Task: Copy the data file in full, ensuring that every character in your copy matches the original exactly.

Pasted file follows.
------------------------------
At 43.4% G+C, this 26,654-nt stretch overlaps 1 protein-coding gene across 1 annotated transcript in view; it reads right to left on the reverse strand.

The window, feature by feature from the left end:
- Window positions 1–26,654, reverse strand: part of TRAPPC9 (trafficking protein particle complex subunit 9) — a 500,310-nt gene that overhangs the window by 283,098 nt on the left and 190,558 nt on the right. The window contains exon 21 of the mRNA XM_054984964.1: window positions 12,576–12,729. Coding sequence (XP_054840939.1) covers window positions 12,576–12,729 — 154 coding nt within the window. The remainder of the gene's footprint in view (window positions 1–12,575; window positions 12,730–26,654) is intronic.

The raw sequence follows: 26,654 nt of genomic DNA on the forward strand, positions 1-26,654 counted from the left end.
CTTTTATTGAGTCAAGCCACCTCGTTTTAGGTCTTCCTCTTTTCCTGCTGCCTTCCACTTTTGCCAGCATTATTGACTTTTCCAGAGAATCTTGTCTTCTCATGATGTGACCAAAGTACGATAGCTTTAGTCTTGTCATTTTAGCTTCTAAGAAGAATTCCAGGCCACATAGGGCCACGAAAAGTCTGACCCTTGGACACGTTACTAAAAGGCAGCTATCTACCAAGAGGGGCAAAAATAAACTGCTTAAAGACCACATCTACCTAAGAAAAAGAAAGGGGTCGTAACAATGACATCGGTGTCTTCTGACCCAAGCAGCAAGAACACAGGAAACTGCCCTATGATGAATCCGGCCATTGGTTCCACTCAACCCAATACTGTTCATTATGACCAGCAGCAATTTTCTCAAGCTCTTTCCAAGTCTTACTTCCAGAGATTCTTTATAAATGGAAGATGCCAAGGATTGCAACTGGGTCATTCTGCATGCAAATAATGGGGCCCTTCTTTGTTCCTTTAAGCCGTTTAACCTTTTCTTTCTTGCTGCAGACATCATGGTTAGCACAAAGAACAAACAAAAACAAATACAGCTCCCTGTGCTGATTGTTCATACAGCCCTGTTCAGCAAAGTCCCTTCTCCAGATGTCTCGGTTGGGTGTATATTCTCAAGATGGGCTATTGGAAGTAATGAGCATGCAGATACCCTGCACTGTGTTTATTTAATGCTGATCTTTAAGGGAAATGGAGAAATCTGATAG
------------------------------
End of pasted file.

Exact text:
At 43.4% G+C, this 26,654-nt stretch overlaps 1 protein-coding gene across 1 annotated transcript in view; it reads right to left on the reverse strand.

The window, feature by feature from the left end:
- Window positions 1–26,654, reverse strand: part of TRAPPC9 (trafficking protein particle complex subunit 9) — a 500,310-nt gene that overhangs the window by 283,098 nt on the left and 190,558 nt on the right. The window contains exon 21 of the mRNA XM_054984964.1: window positions 12,576–12,729. Coding sequence (XP_054840939.1) covers window positions 12,576–12,729 — 154 coding nt within the window. The remainder of the gene's footprint in view (window positions 1–12,575; window positions 12,730–26,654) is intronic.

The raw sequence follows: 26,654 nt of genomic DNA on the forward strand, positions 1-26,654 counted from the left end.
CTTTTATTGAGTCAAGCCACCTCGTTTTAGGTCTTCCTCTTTTCCTGCTGCCTTCCACTTTTGCCAGCATTATTGACTTTTCCAGAGAATCTTGTCTTCTCATGATGTGACCAAAGTACGATAGCTTTAGTCTTGTCATTTTAGCTTCTAAGAAGAATTCCAGGCCACATAGGGCCACGAAAAGTCTGACCCTTGGACACGTTACTAAAAGGCAGCTATCTACCAAGAGGGGCAAAAATAAACTGCTTAAAGACCACATCTACCTAAGAAAAAGAAAGGGGTCGTAACAATGACATCGGTGTCTTCTGACCCAAGCAGCAAGAACACAGGAAACTGCCCTATGATGAATCCGGCCATTGGTTCCACTCAACCCAATACTGTTCATTATGACCAGCAGCAATTTTCTCAAGCTCTTTCCAAGTCTTACTTCCAGAGATTCTTTATAAATGGAAGATGCCAAGGATTGCAACTGGGTCATTCTGCATGCAAATAATGGGGCCCTTCTTTGTTCCTTTAAGCCGTTTAACCTTTTCTTTCTTGCTGCAGACATCATGGTTAGCACAAAGAACAAACAAAAACAAATACAGCTCCCTGTGCTGATTGTTCATACAGCCCTGTTCAGCAAAGTCCCTTCTCCAGATGTCTCGGTTGGGTGTATATTCTCAAGATGGGCTATTGGAAGTAATGAGCATGCAGATACCCTGCACTGTGTTTATTTAATGCTGATCTTTAAGGGAAATGGAGAAATCTGATAG